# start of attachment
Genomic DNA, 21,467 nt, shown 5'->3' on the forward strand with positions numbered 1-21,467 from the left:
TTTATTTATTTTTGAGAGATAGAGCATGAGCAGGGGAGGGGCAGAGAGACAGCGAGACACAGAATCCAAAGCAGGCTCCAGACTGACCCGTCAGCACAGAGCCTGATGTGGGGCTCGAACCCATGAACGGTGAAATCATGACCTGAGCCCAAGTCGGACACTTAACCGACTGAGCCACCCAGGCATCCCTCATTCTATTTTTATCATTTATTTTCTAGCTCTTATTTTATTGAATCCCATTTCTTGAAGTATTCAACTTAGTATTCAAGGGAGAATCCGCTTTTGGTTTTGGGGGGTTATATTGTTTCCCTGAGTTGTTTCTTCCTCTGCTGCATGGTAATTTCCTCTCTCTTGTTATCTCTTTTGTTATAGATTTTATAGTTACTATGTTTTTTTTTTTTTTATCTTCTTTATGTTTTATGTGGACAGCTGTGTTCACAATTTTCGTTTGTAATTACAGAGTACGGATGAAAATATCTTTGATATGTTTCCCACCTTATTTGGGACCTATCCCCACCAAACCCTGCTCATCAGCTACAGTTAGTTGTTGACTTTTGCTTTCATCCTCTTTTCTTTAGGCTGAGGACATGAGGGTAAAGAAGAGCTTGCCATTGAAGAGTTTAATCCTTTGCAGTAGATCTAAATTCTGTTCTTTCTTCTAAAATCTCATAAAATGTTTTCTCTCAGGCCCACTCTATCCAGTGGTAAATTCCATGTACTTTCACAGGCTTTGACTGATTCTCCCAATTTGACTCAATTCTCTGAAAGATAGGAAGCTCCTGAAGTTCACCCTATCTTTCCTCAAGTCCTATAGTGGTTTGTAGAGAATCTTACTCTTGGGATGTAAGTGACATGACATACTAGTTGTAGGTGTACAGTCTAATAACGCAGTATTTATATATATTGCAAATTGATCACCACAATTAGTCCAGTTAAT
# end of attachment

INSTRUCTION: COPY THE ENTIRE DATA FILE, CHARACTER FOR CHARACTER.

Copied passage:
Genomic DNA, 21,467 nt, shown 5'->3' on the forward strand with positions numbered 1-21,467 from the left:
TTTATTTATTTTTGAGAGATAGAGCATGAGCAGGGGAGGGGCAGAGAGACAGCGAGACACAGAATCCAAAGCAGGCTCCAGACTGACCCGTCAGCACAGAGCCTGATGTGGGGCTCGAACCCATGAACGGTGAAATCATGACCTGAGCCCAAGTCGGACACTTAACCGACTGAGCCACCCAGGCATCCCTCATTCTATTTTTATCATTTATTTTCTAGCTCTTATTTTATTGAATCCCATTTCTTGAAGTATTCAACTTAGTATTCAAGGGAGAATCCGCTTTTGGTTTTGGGGGGTTATATTGTTTCCCTGAGTTGTTTCTTCCTCTGCTGCATGGTAATTTCCTCTCTCTTGTTATCTCTTTTGTTATAGATTTTATAGTTACTATGTTTTTTTTTTTTTTATCTTCTTTATGTTTTATGTGGACAGCTGTGTTCACAATTTTCGTTTGTAATTACAGAGTACGGATGAAAATATCTTTGATATGTTTCCCACCTTATTTGGGACCTATCCCCACCAAACCCTGCTCATCAGCTACAGTTAGTTGTTGACTTTTGCTTTCATCCTCTTTTCTTTAGGCTGAGGACATGAGGGTAAAGAAGAGCTTGCCATTGAAGAGTTTAATCCTTTGCAGTAGATCTAAATTCTGTTCTTTCTTCTAAAATCTCATAAAATGTTTTCTCTCAGGCCCACTCTATCCAGTGGTAAATTCCATGTACTTTCACAGGCTTTGACTGATTCTCCCAATTTGACTCAATTCTCTGAAAGATAGGAAGCTCCTGAAGTTCACCCTATCTTTCCTCAAGTCCTATAGTGGTTTGTAGAGAATCTTACTCTTGGGATGTAAGTGACATGACATACTAGTTGTAGGTGTACAGTCTAATAACGCAGTATTTATATATATTGCAAATTGATCACCACAATTAGTCCAGTTAAT